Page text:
Why have few if any in the sports media asked them or their coaches “how can you play for that racist owner Snyder?“ as they did with Sterling? In a league that is at least 65% African-American, why has the vast majority of players left a few, most notably Sherman and former ‘Redskin’ Jason Taylor, to connect the dots about racism in general and anti-Native American racism in particular?
Do not the legacy and accomplishments of Jim Thorpe, a NFL Hall of Famer and first American Professional Football Association President, in addition to many other Native American sports figures, matter to them nor to the NFL ‘family?” More to the point, why has the sports industry in general not taken a stand on the Native American issue? Racism does not selectively discriminate among the various sports ‘families.’ Racism in one sport affects all others. Call it the “Jackie Robinson Effect.”
The history of social movements tells us that collective consciousness and action can move mountains in a progressive direction. Unity of action across all sports is the only effective way to rid us not only of the vulgar and racist ‘Redskin,’ but of the Cleveland Indian’s Chief Wahoo with his ‘shit eating’ grin. Only a unified front is likely to end the offensive use of all Native American ‘mascots.’ Divided, the Donald Sterling’s and Daniel Snyder’s can do what they want with impunity. They could even, if they wanted to, own a team named the Colorado Kikes or Wisconsin Wops. But of course they dare not do so. Powerful people with a loud political megaphone, who currently sit silent on the name ‘Redskin,’ would vehemently object.
The Sterling incident galvanized a whole community of people, many of who had never acted out of social awareness. Some, like former NBA player Charles Barkley, now threaten a player boycott for the 2014-15 NBA season if Sterling remains a NBA owner. Yet, it remains a mystery as to where they stand on the ‘Redskin’ issue. Do they buy into ‘let’s rank degrees of racism’ so that a private request not to bring Black friends to an NBA game is socially unacceptable while a request that a team drop its racist name and caricature is a case of ‘political correctness run amuck’ as some notable political pundits insist? Acts of racism and anti-racism, no matter their specific nature, are neither politically incorrect nor politically correct.They are acts of social irresponsibility or responsibility. There is a big difference.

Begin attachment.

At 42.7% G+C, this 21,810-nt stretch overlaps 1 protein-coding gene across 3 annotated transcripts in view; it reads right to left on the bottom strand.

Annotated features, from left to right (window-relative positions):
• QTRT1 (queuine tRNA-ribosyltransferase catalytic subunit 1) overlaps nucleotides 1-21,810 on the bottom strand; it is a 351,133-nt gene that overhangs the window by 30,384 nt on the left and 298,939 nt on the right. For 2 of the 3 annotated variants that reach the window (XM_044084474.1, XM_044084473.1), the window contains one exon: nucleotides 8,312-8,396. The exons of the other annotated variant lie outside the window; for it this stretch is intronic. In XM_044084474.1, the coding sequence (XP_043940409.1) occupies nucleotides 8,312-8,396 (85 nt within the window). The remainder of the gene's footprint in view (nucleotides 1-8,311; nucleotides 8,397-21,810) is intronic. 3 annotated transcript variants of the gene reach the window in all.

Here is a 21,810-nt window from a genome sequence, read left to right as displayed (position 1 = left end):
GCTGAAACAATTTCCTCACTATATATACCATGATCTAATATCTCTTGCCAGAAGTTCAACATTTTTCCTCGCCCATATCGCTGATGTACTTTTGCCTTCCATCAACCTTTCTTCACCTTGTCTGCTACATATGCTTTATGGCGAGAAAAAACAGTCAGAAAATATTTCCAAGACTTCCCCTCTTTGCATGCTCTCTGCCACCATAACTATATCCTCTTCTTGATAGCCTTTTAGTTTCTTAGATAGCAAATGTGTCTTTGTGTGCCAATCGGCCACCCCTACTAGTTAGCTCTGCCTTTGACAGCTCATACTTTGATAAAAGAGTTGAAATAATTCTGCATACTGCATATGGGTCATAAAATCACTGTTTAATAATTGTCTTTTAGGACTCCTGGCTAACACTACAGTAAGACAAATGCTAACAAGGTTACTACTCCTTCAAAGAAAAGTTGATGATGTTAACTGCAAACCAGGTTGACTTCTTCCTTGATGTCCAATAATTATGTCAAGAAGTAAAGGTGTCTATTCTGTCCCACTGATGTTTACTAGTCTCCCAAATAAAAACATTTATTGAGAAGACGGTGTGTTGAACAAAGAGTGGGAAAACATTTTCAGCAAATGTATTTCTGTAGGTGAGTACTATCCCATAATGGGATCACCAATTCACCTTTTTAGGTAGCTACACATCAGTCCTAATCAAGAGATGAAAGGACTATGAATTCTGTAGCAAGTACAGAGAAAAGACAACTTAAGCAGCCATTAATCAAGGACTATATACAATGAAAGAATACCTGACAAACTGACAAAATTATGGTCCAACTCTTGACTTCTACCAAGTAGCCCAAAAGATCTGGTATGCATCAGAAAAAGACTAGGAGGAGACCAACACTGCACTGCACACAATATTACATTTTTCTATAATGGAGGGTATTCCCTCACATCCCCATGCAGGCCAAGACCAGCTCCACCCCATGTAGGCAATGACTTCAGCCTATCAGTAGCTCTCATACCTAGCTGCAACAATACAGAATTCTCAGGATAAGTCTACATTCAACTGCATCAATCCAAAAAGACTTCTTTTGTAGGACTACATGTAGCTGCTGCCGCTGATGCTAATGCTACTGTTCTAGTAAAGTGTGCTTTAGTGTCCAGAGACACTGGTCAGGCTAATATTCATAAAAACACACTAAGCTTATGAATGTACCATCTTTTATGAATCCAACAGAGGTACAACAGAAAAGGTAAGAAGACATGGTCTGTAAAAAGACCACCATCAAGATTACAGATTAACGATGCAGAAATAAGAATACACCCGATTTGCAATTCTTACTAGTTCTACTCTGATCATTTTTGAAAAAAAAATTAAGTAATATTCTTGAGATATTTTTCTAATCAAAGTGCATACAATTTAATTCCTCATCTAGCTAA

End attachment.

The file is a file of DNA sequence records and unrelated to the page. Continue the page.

In just a few weeks, the sports media will spotlight NFL teams as they begin training for the 2014-15 season. Now is an opportune time for the NFL, the Commissioner, players, coaches and fans, indeed the entire sports industry to take the same strong stand against racism in the NFL as was taken in the NBA. Let’s not be put in the same position about Daniel Snyder as many were with Donald Sterling: “Oh, didn’t you know? He’s been a racist for a long time.”
Beau Grosscup, PH.D, teaches at CSU, Chico; he author grew up in Oxford, Ohio, home of the Miami University Redskins, now Redhawks. He went to graduate school at the University of Massachusetts-Amherst, home of the Redmen, now Minutemen.